Storms have worsened of late and this summer in Italy was the wettest on record. Now autumn was bringing flooding and chaos. We headed home through the lightning storm, streams broke their banks, torrents appeared from nowhere, trees had fallen across roads, roads were blocked, it took hours to get home.

A woman stands alone on the beach, but in actual fact she is not alone. She remembers when she was little, standing weeping on the beach holding her father’s hand as the autumns storm rolled in obscuring The Pleiades. The stars will emerge again he reassures her.
In Whitman’s poem On the Beach at Night a father and little daughter are staring up at the autumn sky. She weeps in fear of the gathering storm, he comforts her, removes her tears, reassures her that the stars will not be long gone; more than this he assures her of something older than the stars.

On the beach at night,
Stands a child with her father,
Watching the east, the autumn sky.

Up through the darkness,
While ravening clouds, the burial clouds, in black masses spreading,
Lower sullen and fast athwart and down the sky,
Amid a transparent clear belt of ether yet left in the east,
Ascends large and calm the lord-star Jupiter,
And nigh at hand, only a very little above,
Swim the delicate sisters the Pleiades.

From the beach the child holding the hand of her father,
Those burial-clouds that lower victorious soon to devour all,
Watching, silently weeps.

Weep not, child,
Weep not, my darling,
With these kisses let me remove your tears,
The ravening clouds shall not long be victorious,
They shall not long possess the sky, they devour the stars only in apparition,
Jupiter shall emerge, be patient, watch again another night, the Pleiades shall emerge,
They are immortal, all those stars both silvery and golden shall shine out again,
The great stars and the little ones shall shine out again, they endure,
The vast immortal suns and the long-enduring pensive moons shall again shine.

Then dearest child mournest thou only for Jupiter?
Considerest thou alone the burial of the stars?

Something there is,
(With my lips soothing thee, adding I whisper,
I give thee the first suggestion, the problem and indirection,)
Something there is more immortal even than the stars,
(Many the burials, many the days and nights, passing away,)
Something that shall endure longer even than lustrous Jupiter
Longer than sun or any revolving satellite,
Or the radiant sisters the Pleiades.

On the Beach at Night  by Walt Whitman

I would like to reassure my eleven year old daughter that I will always be with her, standing beside her for the rest of her life; as long as she remembers me I shall be there in spirit. Love the great survivor, spreading like a radio wave out through the universe beyond Jupiter and the Pleiades for ever and ever, a father and daughter holding hands till kingdom come.

Whiter Shade of Pale

WhiterShadeOfPaleA Whiter Shade of Pale, one of the all time great song titles, and in effect a one line poem.

The Procol Harum song, came into my mind as I arranged this picture on the basalt rocks in the gorge near the ruins of the Etruscan city of Vulci on the Tuscan-Latium border.

And so it was that later
as the miller told his tale
that her face, at first just ghostly,
turned a whiter shade of pale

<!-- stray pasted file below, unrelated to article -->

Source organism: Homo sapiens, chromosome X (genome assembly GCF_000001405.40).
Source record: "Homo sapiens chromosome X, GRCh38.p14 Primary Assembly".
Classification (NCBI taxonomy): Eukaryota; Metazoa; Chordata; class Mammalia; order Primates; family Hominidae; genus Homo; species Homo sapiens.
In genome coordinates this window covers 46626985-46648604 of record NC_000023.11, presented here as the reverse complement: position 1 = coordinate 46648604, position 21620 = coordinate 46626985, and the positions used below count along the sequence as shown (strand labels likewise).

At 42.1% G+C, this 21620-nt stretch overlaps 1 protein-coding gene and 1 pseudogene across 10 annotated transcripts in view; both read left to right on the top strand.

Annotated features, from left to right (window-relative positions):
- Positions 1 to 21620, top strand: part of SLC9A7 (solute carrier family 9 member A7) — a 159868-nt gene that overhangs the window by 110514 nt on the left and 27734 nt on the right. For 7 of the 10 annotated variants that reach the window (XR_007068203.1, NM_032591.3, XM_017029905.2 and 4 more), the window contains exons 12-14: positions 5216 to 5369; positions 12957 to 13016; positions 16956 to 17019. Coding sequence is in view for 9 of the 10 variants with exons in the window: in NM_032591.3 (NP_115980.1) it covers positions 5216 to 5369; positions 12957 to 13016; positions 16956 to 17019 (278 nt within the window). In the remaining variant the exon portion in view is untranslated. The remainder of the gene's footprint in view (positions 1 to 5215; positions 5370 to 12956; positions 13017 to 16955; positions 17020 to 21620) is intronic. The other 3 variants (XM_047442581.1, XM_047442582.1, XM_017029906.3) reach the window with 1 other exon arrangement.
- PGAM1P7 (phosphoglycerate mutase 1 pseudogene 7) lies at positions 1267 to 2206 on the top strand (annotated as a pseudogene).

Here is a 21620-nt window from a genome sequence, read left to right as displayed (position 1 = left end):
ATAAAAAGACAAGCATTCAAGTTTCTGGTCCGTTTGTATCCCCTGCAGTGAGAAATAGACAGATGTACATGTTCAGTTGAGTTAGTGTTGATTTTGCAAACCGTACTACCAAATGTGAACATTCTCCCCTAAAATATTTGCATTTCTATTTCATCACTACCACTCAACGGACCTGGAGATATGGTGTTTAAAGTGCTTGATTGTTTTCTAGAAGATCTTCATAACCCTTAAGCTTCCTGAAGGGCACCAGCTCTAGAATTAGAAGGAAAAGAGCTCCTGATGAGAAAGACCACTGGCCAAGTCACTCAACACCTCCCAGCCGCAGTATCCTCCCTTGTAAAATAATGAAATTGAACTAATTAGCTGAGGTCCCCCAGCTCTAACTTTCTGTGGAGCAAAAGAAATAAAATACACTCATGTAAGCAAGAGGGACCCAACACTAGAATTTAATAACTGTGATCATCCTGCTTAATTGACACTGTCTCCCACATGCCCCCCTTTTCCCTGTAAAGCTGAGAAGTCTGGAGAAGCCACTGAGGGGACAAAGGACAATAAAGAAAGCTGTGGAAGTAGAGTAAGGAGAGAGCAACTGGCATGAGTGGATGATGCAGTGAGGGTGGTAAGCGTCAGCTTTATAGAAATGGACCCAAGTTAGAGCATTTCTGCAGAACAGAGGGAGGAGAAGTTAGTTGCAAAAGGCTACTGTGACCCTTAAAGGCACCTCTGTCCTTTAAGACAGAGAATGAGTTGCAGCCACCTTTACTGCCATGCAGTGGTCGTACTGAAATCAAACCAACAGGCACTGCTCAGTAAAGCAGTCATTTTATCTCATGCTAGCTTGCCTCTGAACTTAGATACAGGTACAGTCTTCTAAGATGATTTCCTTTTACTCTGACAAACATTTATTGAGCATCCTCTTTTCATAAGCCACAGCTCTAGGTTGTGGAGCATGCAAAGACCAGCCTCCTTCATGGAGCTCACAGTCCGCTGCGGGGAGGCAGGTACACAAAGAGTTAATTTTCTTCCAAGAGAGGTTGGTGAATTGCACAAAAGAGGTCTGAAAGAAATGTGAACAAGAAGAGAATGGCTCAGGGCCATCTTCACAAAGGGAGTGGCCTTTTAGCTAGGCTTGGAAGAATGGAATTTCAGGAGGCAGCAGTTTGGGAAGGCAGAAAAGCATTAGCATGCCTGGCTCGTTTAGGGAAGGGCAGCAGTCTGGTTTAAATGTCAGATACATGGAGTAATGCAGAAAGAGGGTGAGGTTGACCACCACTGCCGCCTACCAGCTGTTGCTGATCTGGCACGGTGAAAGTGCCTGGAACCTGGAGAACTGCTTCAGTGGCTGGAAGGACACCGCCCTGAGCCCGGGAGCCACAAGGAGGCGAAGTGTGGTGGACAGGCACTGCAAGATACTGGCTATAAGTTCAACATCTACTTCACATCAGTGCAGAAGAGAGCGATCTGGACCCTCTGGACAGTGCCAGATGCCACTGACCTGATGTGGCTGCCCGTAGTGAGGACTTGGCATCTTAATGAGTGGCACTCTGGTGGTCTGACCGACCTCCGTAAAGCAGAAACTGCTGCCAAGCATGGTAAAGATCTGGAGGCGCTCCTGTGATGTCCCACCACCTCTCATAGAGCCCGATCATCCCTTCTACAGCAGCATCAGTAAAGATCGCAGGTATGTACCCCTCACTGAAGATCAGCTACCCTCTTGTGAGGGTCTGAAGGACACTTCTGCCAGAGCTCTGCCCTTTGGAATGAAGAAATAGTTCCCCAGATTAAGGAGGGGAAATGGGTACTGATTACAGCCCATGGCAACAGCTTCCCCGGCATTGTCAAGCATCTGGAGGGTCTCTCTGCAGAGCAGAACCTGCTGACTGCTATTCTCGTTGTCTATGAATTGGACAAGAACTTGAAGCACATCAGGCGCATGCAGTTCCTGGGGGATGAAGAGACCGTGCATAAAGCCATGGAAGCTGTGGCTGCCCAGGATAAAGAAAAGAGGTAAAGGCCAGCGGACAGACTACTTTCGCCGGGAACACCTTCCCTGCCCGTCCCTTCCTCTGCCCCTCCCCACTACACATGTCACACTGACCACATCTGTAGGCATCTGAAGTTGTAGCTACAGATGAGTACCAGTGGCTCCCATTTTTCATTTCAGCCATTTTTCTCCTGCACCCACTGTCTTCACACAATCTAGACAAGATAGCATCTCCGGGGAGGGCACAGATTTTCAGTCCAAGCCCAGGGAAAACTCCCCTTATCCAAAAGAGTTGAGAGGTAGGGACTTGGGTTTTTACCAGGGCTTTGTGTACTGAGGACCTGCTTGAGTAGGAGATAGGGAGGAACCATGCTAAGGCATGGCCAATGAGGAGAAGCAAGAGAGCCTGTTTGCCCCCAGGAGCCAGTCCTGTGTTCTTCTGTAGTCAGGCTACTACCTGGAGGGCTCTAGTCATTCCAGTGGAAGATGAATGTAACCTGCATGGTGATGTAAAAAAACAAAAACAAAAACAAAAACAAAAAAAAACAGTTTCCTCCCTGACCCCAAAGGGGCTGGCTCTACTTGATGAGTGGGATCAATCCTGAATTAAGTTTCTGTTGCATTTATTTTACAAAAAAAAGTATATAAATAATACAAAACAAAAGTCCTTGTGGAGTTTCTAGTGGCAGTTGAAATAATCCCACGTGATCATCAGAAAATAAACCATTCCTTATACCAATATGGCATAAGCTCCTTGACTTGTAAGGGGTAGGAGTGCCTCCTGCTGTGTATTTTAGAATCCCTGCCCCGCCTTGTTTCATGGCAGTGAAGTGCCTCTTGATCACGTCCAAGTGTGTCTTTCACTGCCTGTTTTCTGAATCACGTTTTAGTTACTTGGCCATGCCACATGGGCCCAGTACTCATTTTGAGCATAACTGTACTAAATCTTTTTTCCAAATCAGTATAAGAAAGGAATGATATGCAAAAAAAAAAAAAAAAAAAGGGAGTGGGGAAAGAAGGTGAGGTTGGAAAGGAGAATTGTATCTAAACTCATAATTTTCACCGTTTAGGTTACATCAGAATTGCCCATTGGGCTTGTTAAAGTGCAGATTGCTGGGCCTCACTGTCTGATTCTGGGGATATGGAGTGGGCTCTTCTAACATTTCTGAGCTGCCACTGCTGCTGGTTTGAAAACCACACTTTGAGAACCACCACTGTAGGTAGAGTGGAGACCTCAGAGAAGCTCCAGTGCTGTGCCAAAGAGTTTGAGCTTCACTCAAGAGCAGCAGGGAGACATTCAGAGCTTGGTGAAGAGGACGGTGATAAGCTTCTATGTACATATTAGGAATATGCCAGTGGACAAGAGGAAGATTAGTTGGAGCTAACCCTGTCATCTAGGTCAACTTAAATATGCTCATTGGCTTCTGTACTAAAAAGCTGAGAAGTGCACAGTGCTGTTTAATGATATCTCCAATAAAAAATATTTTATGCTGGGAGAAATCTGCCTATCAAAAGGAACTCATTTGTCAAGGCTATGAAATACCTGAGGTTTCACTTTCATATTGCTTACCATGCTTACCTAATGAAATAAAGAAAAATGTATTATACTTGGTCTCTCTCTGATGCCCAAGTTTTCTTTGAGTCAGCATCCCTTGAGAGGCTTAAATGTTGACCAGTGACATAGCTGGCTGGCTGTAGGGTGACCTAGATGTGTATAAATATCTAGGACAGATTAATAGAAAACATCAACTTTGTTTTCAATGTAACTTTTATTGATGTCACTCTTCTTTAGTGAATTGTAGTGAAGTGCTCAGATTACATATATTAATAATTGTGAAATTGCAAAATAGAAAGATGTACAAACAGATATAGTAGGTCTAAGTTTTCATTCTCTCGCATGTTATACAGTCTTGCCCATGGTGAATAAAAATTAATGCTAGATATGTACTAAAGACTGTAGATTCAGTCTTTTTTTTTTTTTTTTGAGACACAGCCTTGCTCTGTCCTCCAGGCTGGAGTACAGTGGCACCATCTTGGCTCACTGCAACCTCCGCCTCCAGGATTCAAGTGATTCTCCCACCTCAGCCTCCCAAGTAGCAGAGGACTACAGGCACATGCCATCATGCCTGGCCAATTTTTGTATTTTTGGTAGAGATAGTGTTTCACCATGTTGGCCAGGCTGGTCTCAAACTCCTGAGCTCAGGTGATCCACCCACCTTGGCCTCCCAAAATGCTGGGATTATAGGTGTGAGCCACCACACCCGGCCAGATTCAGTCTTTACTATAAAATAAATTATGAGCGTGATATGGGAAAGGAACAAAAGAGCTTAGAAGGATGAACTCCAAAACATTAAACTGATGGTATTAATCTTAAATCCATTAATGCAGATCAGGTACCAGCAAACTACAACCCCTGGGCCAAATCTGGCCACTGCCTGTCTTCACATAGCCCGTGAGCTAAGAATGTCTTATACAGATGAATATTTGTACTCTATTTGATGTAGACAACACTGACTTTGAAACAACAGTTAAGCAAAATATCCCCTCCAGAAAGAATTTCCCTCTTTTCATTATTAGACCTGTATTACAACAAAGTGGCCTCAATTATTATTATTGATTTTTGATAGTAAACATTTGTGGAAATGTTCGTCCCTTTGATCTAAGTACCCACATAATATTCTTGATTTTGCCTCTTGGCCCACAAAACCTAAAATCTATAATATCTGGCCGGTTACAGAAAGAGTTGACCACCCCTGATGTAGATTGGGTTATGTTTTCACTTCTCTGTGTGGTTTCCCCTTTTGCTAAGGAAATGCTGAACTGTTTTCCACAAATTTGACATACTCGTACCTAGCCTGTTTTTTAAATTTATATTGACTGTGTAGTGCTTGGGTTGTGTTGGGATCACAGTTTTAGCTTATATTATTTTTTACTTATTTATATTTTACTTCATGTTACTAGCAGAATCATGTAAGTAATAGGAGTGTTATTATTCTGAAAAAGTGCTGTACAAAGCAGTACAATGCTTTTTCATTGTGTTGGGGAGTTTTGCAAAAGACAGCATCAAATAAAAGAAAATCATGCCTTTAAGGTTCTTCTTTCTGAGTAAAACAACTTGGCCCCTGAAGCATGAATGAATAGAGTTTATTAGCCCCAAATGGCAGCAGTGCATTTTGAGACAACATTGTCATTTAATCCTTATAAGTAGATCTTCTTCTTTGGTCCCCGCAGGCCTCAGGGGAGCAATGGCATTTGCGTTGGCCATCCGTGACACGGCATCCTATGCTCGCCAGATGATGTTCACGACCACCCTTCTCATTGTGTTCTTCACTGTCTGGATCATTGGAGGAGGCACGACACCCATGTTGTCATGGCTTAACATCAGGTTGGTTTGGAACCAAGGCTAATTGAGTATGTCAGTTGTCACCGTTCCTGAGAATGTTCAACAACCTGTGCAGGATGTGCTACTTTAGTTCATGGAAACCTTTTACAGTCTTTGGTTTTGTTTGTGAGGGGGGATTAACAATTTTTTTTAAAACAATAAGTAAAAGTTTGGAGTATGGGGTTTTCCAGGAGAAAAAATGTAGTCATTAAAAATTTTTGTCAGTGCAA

Krotala-aulos

Attic Kylix portraying dancer and musician

Pale beyond pale, and by modern standards unfashionable, with very long legs, she reminded me of a figure on Attic pottery a lot of which has been unearthed in Vulci. The Etruscans imported Attic wear in huge quantities – Etruscan taste running especially to the racier sort that was produced by the Greeks exclusively for the Etruscan market.
sex and violence was common

sex and violence was common

In ancient Etruria semi-naked women (they nearly always kept their shoes on) were always portrayed light skinned whereas men were red-ochre dark.
Etruscan dancers

Etruscan dancers

Until comparatively recently women had sheltered themselves from the sun, to be pale was to be porcelain perfect. In the eighteenth and nineteenth centuries women even used leeches, or worse still poisonous lead make-up to increase their pallor.
When Whistler painted his most famous portrait of the delicate Anglo-Greek beauty Christine Spartali (1863-5) her complexion mirrored the Japanese porcelain that was all the rage at the time. The painting is known as The Princess from the Land of Porcelain and hangs in Whistler’s celebrated Peacock Room in The Freer Gallery, Washington.
James Whistler, La Princesse du pays de la porcelaine

James Whistler, La Princesse du pays de la porcelaine 1864

Christine later married Italo-Belgian Count Edouard Cahen and came to live in out of the way Orvieto whilst her husband renovated the nearby castle of Alfina. The porcelain princess pined for the glittering world of Pre-Raphaelites in London and Impressionists in Paris and took to taking chloral, the marriage foundered and she died of an overdose aged only 38.
Pallor seems to have become associated with female delicacy and weakness in the 20th century. Coco Chanel promoted a sun-tanned look in the 1920s and paleness has long since gone the way of all flesh.

Dio stramaledica gli Inglesi!

Dio_stramaledica_inglesi.PatrickNicholas

Dio Stramaledica gli Inglesi

Sometimes I come back to a picture with a new idea, usually to add something – such are the wonders of Photoshop – despised I know by many purists but manna from heaven to someone like me who never knows when to stop.

In this case I have tinkered with a 2006 picture called Correspondent inspired by the 19thC French Painter Roussell. In the past I had already added the bombed out ruin as the background (actually a roofless Roman bath near Viterbo) and later on a copy of Picture Post from the war years that I picked up from a used bookseller in Charing Cross Road. Then I came across a picture in an Italian magazine of a theatre in wartime Milan with the inscription ‘Dio stramaledica gli Inglesi’  (God curse the English) suspended above the actors’ heads.